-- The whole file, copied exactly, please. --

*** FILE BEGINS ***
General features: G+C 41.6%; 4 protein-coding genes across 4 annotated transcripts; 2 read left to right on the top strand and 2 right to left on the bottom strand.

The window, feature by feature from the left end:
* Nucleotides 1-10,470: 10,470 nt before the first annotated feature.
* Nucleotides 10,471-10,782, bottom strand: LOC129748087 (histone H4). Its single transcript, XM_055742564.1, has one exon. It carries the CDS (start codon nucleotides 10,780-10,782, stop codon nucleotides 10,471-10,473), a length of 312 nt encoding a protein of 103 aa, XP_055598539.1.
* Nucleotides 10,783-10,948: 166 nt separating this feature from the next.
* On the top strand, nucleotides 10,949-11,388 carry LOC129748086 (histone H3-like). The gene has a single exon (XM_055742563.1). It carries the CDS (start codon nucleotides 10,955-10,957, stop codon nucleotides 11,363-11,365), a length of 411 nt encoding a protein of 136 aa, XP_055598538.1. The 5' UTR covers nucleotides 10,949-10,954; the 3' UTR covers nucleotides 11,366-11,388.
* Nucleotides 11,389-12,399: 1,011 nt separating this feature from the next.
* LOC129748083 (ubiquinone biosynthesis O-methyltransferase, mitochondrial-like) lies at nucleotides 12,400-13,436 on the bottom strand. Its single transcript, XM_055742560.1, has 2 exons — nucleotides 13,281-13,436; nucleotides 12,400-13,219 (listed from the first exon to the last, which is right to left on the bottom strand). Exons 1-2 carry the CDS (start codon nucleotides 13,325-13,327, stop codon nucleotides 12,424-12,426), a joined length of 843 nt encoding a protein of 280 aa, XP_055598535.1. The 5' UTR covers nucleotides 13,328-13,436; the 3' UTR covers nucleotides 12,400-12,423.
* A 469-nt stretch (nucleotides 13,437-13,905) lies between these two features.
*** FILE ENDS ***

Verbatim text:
General features: G+C 41.6%; 4 protein-coding genes across 4 annotated transcripts; 2 read left to right on the top strand and 2 right to left on the bottom strand.

The window, feature by feature from the left end:
* Nucleotides 1-10,470: 10,470 nt before the first annotated feature.
* Nucleotides 10,471-10,782, bottom strand: LOC129748087 (histone H4). Its single transcript, XM_055742564.1, has one exon. It carries the CDS (start codon nucleotides 10,780-10,782, stop codon nucleotides 10,471-10,473), a length of 312 nt encoding a protein of 103 aa, XP_055598539.1.
* Nucleotides 10,783-10,948: 166 nt separating this feature from the next.
* On the top strand, nucleotides 10,949-11,388 carry LOC129748086 (histone H3-like). The gene has a single exon (XM_055742563.1). It carries the CDS (start codon nucleotides 10,955-10,957, stop codon nucleotides 11,363-11,365), a length of 411 nt encoding a protein of 136 aa, XP_055598538.1. The 5' UTR covers nucleotides 10,949-10,954; the 3' UTR covers nucleotides 11,366-11,388.
* Nucleotides 11,389-12,399: 1,011 nt separating this feature from the next.
* LOC129748083 (ubiquinone biosynthesis O-methyltransferase, mitochondrial-like) lies at nucleotides 12,400-13,436 on the bottom strand. Its single transcript, XM_055742560.1, has 2 exons — nucleotides 13,281-13,436; nucleotides 12,400-13,219 (listed from the first exon to the last, which is right to left on the bottom strand). Exons 1-2 carry the CDS (start codon nucleotides 13,325-13,327, stop codon nucleotides 12,424-12,426), a joined length of 843 nt encoding a protein of 280 aa, XP_055598535.1. The 5' UTR covers nucleotides 13,328-13,436; the 3' UTR covers nucleotides 12,400-12,423.
* A 469-nt stretch (nucleotides 13,437-13,905) lies between these two features.